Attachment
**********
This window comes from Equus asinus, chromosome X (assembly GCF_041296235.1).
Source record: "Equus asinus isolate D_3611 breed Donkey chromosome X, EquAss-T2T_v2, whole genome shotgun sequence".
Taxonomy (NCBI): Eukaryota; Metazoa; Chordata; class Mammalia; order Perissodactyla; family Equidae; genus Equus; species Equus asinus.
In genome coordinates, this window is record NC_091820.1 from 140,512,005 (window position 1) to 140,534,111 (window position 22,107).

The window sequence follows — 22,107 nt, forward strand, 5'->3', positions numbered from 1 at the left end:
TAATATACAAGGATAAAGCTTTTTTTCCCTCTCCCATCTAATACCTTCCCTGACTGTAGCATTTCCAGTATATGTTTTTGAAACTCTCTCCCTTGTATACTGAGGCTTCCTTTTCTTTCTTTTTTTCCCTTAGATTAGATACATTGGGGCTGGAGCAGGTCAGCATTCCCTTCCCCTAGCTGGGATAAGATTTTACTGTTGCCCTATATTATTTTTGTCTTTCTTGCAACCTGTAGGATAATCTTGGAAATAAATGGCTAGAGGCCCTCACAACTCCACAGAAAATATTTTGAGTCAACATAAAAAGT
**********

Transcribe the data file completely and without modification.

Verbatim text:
This window comes from Equus asinus, chromosome X (assembly GCF_041296235.1).
Source record: "Equus asinus isolate D_3611 breed Donkey chromosome X, EquAss-T2T_v2, whole genome shotgun sequence".
Taxonomy (NCBI): Eukaryota; Metazoa; Chordata; class Mammalia; order Perissodactyla; family Equidae; genus Equus; species Equus asinus.
In genome coordinates, this window is record NC_091820.1 from 140,512,005 (window position 1) to 140,534,111 (window position 22,107).

The window sequence follows — 22,107 nt, forward strand, 5'->3', positions numbered from 1 at the left end:
TAATATACAAGGATAAAGCTTTTTTTCCCTCTCCCATCTAATACCTTCCCTGACTGTAGCATTTCCAGTATATGTTTTTGAAACTCTCTCCCTTGTATACTGAGGCTTCCTTTTCTTTCTTTTTTTCCCTTAGATTAGATACATTGGGGCTGGAGCAGGTCAGCATTCCCTTCCCCTAGCTGGGATAAGATTTTACTGTTGCCCTATATTATTTTTGTCTTTCTTGCAACCTGTAGGATAATCTTGGAAATAAATGGCTAGAGGCCCTCACAACTCCACAGAAAATATTTTGAGTCAACATAAAAAGT